Type 1 diabetes is an autoimmune disease leading to an impaired glucose metabolism and requires life-long administration of insulin. While the cause of the autoimmunity reaction is still unclear, viral infections in young children are proposed to be critical environmental factors leading to type 1 diabetes. An international team of researchers from the Global Platform for the Prevention of Autoimmune Diabetes (GPPAD) now reports an increase in the incidence of islet autoimmunity in young children with a genetic risk for type 1 diabetes who had a SARS-CoV-2 infection. The findings were published in the journal JAMA.
Type 1 diabetes is an autoimmune disease. In this condition, the immune system reacts against and eventually destroys islet beta cells in the pancreas. These cells are responsible for producing insulin, a hormone that is vital for regulating glucose levels and for maintaining the body's energy requirements. Both genetic and environmental factors are involved in the pathogenesis of the autoimmunity with viral infections being one of the factors thought to increase the risk of developing type 1 diabetes. With the outbreak of the COVID-19 pandemic, there was an increase in the incidence of type 1 diabetes. However, it was not clear if this was due to a SARS-CoV-2 infection and if infection led to an increase in islet autoimmunity.
We had a chance to follow children from the Primary Oral Insulin Trial (POInT) and link the timing of SARS-CoV-2 infection to the appearance of islet autoantibodies."
Marija Lugar from the Center for Regenerative Therapies Dresden (CRTD) and Faculty of Medicine Carl Gustav Carus at TUD Dresden University of Technology, Study Author
POInT is a study conducted in Germany, Poland, Sweden, Belgium, and the UK. It is led by Prof. Anette-Gabriele Ziegler from Helmholtz Munich Institute of Diabetes Research and the Technical University of Munich School of Medicine. POInT recruited babies from 2018 to 2021 with a genetically defined risk for developing islet autoantibodies of at least 10%.
Autoantibodies against pancreatic islets are the first sign of type 1 diabetes and indicate the start of the disease. To establish if SARS-CoV-2 infection influenced the development of early signs of type 1 diabetes, the researchers tested for islet autoantibodies and SARS-CoV-2 antibodies in two to six-month intervals from age 4 to 24 months in 885 children. 170, or almost 20% of these children, developed antibodies to SARS-CoV-2 during the pandemic indicating that they had been infected with the virus. The frequency of children who developed islet autoantibodies was over twice as high in children who had a SARS-CoV-2 infection compared to those without the infection. "The timing of the islet autoantibody appearance in relation to the SARS-CoV-2 infection in these children was striking. The most remarkable finding, however, was that the risk of developing islet autoantibodies was highest in the children who were infected before they were 18 months old, and in particular at around one year of age," explains Prof. Ezio Bonifacio, research group leader at the CRTD and senior author of the study. "These children had around 5- to 10-fold higher risk for developing islet autoantibodies that lead to type 1 diabetes later in life. It is such a critical age for children who are genetically at risk for the disease and key to why we were able to see the association."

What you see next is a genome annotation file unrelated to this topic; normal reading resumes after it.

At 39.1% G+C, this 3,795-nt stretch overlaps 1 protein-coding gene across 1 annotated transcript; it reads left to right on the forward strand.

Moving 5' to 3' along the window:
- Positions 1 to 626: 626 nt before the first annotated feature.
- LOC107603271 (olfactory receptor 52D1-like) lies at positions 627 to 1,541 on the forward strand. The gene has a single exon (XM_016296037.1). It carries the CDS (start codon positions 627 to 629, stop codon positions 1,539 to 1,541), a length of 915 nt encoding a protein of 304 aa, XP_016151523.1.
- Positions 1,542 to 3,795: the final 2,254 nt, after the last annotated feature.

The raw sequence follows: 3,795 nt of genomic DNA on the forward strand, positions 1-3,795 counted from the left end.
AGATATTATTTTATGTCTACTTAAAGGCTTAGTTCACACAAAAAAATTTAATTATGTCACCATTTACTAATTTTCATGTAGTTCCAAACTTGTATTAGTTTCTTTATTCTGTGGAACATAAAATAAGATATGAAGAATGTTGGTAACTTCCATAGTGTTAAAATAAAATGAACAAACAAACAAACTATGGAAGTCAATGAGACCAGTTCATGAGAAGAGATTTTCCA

Prior studies had found a correlation between type 1 diabetes incidence and COVID-19 diagnosis, but this is the first to associate SARS-CoV-2 infection with the start of islet autoimmunity.
It is important to note that although there was a clear temporal association between SARS-CoV-2 infection and the development of islet autoantibodies, many children developed islet autoantibodies without COVID-19.
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"Type 1 diabetes is not a one-factor disease," says Ezio Bonifacio. "However, this study again shows the link between a virus infection and type 1 diabetes right at the very start of the process and at the critical age of susceptibility."
Although the exact mechanism behind the increased risk for islet autoimmunity in young children is unknown, the findings may help find ways to prevent type 1 diabetes.
"Since there is a vaccine available, it begs the question as to whether vaccination against viruses associated with islet autoimmunity could be an avenue for prevention of at least some cases of type 1 diabetes," says Anette-Gabriele Ziegler. "Type 1 diabetes is a lifelong disease affecting millions of children and adults worldwide. We are convinced that investing into early prevention strategies such as those tested in GPPAD, is important to curtail the rising incidence of this disease in children."